The breed standard, approved September 11, 1990 disqualifies any dog over 6 pounds from the conformation ring; however, they can weigh up to 9 pounds or more.
One of the Chihuahua's most distinctive characteristics is its head, which is well-rounded and referred to by breeders as an "apple-dome" type skull. In contrast, its muzzle is extraordinarily tiny in contrast. Pink noses are sometimes found on blonde Chihuahuas.
Another distinctive physical feature of the Chihuahua is the ears: large, held erect, and flaring to the sides at an angle of about 45 degrees, the Chihuahua uses its ears to express a variety of emotions and responses.
The eyes, usually dark and luminous, are wide-set. Again, blondes may have lighter eyes. Tears are often produced in abundance to keep the large eyes lubricated, and it is not unusual for tears to fly from a Chihuahua's face when it shakes its head during play.
The back should be level and the rib-cage rounded. Some Chihuahuas may actually have barrel-shaped rib-cages, but professional breeders find this undesireable. The hindquarters are muscular and thin.
The Chihuahua has stick-like legs and dainty feet. The tail is longish carried either in a sickle fashion or in a loop with the tip touching the back.
Finally, coat color: there are a variety of shades, including brindle, blonde, black, brown, fawn, blue, and "splashed." It is interesting to note that Mexico prefers the jet black with tan markings, and the black and white spotted; the United States overwhelmingly prefers the solid colors, especially fawn.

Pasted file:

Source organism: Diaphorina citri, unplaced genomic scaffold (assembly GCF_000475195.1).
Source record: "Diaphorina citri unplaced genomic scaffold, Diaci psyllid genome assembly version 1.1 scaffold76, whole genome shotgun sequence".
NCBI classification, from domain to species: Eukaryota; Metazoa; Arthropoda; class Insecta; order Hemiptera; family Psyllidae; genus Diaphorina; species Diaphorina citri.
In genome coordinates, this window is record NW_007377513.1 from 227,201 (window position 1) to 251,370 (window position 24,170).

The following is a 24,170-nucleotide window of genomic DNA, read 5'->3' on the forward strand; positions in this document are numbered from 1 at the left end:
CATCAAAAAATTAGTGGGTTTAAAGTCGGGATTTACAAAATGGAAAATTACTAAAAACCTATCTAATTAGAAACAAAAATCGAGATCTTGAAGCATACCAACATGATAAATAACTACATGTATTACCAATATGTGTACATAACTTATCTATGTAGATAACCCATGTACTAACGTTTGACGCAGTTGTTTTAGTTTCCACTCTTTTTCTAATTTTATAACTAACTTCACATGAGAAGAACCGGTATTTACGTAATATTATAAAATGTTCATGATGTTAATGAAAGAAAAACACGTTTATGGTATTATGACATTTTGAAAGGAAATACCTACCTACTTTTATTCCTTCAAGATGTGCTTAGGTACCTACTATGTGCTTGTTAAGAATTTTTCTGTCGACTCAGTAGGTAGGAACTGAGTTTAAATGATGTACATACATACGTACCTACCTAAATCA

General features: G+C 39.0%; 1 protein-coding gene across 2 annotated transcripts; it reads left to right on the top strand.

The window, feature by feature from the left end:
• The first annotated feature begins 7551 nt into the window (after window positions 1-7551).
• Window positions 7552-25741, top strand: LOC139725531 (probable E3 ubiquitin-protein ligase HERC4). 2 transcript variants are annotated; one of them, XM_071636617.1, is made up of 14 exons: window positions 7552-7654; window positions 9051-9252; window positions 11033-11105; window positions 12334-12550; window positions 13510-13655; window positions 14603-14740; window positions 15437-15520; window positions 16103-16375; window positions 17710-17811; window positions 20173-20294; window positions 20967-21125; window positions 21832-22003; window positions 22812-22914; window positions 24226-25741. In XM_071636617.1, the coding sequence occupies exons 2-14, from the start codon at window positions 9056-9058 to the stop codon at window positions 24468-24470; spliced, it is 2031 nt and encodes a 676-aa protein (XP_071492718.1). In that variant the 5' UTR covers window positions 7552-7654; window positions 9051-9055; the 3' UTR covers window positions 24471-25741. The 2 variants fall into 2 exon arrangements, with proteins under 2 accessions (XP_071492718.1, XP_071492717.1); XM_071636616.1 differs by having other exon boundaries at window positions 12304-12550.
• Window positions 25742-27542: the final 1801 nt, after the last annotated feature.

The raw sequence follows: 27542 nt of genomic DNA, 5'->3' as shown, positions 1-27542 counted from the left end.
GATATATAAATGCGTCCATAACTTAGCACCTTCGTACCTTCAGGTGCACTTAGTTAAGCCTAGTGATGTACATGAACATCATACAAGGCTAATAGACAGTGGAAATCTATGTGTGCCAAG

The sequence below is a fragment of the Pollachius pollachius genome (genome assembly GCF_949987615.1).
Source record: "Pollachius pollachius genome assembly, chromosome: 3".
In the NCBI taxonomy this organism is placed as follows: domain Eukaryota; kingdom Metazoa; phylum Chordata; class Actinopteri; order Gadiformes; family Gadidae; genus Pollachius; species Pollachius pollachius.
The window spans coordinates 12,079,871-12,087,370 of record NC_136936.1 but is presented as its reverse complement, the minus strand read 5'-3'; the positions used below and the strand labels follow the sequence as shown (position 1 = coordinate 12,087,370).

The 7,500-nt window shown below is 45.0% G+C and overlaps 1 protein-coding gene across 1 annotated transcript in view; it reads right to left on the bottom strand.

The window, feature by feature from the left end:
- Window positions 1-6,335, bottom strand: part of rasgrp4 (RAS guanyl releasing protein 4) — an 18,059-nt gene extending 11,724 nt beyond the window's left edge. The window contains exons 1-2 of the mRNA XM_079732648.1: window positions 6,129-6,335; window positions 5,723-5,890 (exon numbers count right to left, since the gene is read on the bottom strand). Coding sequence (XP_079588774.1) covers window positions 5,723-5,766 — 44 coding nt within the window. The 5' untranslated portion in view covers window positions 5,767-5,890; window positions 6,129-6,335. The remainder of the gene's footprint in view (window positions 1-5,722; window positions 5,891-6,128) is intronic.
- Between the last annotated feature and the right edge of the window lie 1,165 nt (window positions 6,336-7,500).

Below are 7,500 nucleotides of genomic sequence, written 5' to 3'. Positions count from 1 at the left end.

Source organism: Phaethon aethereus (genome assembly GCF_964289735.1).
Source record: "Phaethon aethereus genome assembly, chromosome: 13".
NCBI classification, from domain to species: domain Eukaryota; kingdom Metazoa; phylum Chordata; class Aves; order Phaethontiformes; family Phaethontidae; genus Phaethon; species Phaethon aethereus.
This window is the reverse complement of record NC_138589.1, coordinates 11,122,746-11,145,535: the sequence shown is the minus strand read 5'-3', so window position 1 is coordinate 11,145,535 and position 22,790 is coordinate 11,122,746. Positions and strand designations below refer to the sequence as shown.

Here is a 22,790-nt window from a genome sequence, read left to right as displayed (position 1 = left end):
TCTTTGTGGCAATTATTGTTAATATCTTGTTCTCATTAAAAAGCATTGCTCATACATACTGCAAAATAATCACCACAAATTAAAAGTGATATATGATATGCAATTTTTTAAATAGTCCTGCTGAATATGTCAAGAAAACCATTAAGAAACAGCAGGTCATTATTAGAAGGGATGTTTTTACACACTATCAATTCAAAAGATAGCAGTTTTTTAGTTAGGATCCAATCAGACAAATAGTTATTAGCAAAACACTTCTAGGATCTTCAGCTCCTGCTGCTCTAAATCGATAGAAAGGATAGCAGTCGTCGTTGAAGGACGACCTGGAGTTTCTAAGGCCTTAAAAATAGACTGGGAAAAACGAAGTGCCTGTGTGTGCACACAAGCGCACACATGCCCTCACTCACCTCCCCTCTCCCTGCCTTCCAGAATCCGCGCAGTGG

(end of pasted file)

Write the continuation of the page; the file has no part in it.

Chis aren't dogs, I'm convinced -- they are four-legged babies.
Chihuahuas are graceful, energetic, and swift-moving canines. They have often been described as having "terrier-like" qualities; that is, the qualities of being alert, observant, and keen on interacting with their masters. They are extremely loyal and get attached to one or two persons.
These tiny dogs are certainly unaware of their diminutive stature: they can be bold with other dogs much larger than themselves, and protective of their masters. They are fiercely loyal to their masters and wary of any strangers or new guests introduced into the household, which the Chihuahua considers to be its personal domain. For these reasons, Chihuahuas make good watch dogs (not guard dogs, though!).